Faculty members, particular at Purdue’s West Lafayette campus, have been fiercely critical of the Kaplan deal. More than 300 in November signed a petition to the HLC that opposed the acquisition, with much of the criticism centering on Kaplan’s role in the new university. (Professors at Purdue also have complained about not having an adequate say in Purdue Global’s creation.)

The acquisition will be expensive in the long term and pose reputational and other risks to the university, its students and faculty members, said David Sanders, an associate professor in Purdue’s department of biological sciences who is a past chair of the University Senate. He said Kaplan’s involvement threatens Purdue’s priorities in several areas, including its commitment to academic rigor and keeping students’ debt levels in check.

“We no longer have the high moral ground,” said Sanders. He asked of Purdue Global, “Is it an educational entity or is it a corporation?”

Purdue officials, most notably Daniels, have pushed back hard on the faculty criticism. A centerpiece of the president's argument for the new university is that it will help Purdue better fulfill its land-grant mission by making high-quality degrees available to working adults who have some college credit under their belts but no credential. (Roughly 750,000 people in Indiana fit that profile.)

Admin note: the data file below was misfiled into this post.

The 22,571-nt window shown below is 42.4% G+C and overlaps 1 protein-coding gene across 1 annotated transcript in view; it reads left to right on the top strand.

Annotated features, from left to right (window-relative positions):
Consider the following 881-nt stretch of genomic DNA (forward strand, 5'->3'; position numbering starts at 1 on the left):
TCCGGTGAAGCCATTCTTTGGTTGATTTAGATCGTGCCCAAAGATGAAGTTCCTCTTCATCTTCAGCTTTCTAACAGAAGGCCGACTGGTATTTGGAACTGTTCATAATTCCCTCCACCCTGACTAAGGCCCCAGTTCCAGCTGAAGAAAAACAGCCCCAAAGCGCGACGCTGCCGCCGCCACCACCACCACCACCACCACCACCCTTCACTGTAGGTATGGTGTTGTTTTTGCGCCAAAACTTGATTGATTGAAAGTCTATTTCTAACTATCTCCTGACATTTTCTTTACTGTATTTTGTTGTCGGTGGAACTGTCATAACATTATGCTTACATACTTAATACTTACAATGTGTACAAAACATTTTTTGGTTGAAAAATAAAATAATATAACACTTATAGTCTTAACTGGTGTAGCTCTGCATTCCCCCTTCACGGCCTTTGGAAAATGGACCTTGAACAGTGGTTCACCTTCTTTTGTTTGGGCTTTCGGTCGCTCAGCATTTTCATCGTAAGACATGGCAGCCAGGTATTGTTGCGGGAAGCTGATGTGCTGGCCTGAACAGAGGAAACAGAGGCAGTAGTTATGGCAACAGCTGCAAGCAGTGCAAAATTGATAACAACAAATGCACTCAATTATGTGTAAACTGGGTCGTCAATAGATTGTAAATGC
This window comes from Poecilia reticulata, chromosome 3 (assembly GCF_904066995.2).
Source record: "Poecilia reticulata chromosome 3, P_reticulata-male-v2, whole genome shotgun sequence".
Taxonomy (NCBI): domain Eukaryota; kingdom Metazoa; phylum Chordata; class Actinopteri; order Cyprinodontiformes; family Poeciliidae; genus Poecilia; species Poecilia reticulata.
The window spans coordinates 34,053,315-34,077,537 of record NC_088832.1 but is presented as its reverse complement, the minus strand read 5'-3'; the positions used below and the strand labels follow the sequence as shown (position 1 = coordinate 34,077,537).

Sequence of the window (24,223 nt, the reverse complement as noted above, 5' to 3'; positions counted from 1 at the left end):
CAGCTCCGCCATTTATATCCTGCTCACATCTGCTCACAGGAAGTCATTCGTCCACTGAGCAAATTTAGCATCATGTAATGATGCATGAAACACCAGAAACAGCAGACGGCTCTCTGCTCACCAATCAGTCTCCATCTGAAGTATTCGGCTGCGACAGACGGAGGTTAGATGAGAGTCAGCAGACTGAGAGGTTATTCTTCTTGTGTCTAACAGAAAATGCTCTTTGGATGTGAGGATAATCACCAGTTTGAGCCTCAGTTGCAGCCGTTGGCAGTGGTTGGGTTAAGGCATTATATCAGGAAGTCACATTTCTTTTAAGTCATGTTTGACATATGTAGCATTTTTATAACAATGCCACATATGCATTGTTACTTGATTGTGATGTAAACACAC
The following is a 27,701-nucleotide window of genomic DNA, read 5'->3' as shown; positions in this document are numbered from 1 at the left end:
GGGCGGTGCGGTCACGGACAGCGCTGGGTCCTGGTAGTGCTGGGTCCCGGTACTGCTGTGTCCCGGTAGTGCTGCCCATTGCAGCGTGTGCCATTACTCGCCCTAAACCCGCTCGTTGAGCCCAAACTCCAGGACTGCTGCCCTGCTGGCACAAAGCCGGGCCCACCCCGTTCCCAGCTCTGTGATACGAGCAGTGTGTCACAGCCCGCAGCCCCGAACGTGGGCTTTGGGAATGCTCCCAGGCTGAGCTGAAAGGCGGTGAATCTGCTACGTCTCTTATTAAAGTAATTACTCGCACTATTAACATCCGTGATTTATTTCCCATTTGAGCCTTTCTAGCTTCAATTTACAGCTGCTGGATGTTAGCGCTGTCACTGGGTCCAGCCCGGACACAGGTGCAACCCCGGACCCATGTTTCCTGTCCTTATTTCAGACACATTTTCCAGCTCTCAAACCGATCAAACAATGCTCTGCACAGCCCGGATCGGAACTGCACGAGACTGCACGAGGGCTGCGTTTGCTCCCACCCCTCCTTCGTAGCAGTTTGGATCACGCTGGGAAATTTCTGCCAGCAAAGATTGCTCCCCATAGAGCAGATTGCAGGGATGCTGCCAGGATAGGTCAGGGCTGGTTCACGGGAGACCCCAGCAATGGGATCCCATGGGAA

“The democratization of higher ed, and its broader accessibility to wider sections of society, has always drawn detractors from within the incumbent system of the day,” Daniels said in his January letter.

Unresolved Questions and Faculty Concerns

The Higher Learning Commission approvingly cited Purdue’s desire to reach adult students in its 60-page January report about the proposed university, which the Journal & Courier obtained last month. The report also included results from a commission team’s visit to the university.

Judith Eaton, president of the Council for Higher Education Accreditation, said the HLC’s decision sends a “very powerful message” that accreditors are adapting to exciting innovations.

“It’s an acknowledgment of significant change in higher education,” she said of the accreditor’s decision.

However, the commission, which is the regional accreditor for Purdue and Kaplan, also identified several ambiguities and unresolved questions about Purdue Global. In the letter this week about its decision to approve the transaction, which Purdue opted to release, the accreditor said it will conduct a focused evaluation of Purdue Global during the next six months.

Specific areas of interest during that review, the commission said, include questions about how students might transfer credit from Purdue Global to other universities in the Purdue system, an as-yet-unestablished code of conduct for students and employees, and the autonomy of Purdue Global’s governing board.

Kaplan’s suite of degree programs is unlikely to change much in the immediate future, according to the HLC report. But the university has said it may add programs in human resources, social work and marketing and management.